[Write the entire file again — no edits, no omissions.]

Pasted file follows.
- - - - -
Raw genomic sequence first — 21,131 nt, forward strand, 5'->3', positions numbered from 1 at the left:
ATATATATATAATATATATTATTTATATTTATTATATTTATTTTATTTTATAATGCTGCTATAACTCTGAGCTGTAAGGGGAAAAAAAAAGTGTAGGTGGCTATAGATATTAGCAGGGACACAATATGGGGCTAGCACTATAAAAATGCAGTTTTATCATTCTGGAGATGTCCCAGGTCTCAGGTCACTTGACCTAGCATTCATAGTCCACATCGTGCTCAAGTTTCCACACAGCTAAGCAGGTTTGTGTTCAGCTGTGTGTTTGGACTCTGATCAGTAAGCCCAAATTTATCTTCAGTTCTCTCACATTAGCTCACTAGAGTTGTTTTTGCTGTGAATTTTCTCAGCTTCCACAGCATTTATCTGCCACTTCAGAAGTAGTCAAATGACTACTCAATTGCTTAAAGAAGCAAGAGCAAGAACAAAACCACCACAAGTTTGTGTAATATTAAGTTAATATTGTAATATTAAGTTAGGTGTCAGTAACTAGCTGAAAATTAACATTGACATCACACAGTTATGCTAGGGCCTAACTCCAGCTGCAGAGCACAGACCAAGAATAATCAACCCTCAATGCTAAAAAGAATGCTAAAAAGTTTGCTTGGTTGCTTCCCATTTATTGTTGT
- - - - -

Raw genomic sequence first — 21,131 nt, forward strand, 5'->3', positions numbered from 1 at the left:
ATATATATATAATATATATTATTTATATTTATTATATTTATTTTATTTTATAATGCTGCTATAACTCTGAGCTGTAAGGGGAAAAAAAAAGTGTAGGTGGCTATAGATATTAGCAGGGACACAATATGGGGCTAGCACTATAAAAATGCAGTTTTATCATTCTGGAGATGTCCCAGGTCTCAGGTCACTTGACCTAGCATTCATAGTCCACATCGTGCTCAAGTTTCCACACAGCTAAGCAGGTTTGTGTTCAGCTGTGTGTTTGGACTCTGATCAGTAAGCCCAAATTTATCTTCAGTTCTCTCACATTAGCTCACTAGAGTTGTTTTTGCTGTGAATTTTCTCAGCTTCCACAGCATTTATCTGCCACTTCAGAAGTAGTCAAATGACTACTCAATTGCTTAAAGAAGCAAGAGCAAGAACAAAACCACCACAAGTTTGTGTAATATTAAGTTAATATTGTAATATTAAGTTAGGTGTCAGTAACTAGCTGAAAATTAACATTGACATCACACAGTTATGCTAGGGCCTAACTCCAGCTGCAGAGCACAGACCAAGAATAATCAACCCTCAATGCTAAAAAGAATGCTAAAAAGTTTGCTTGGTTGCTTCCCATTTATTGTTGT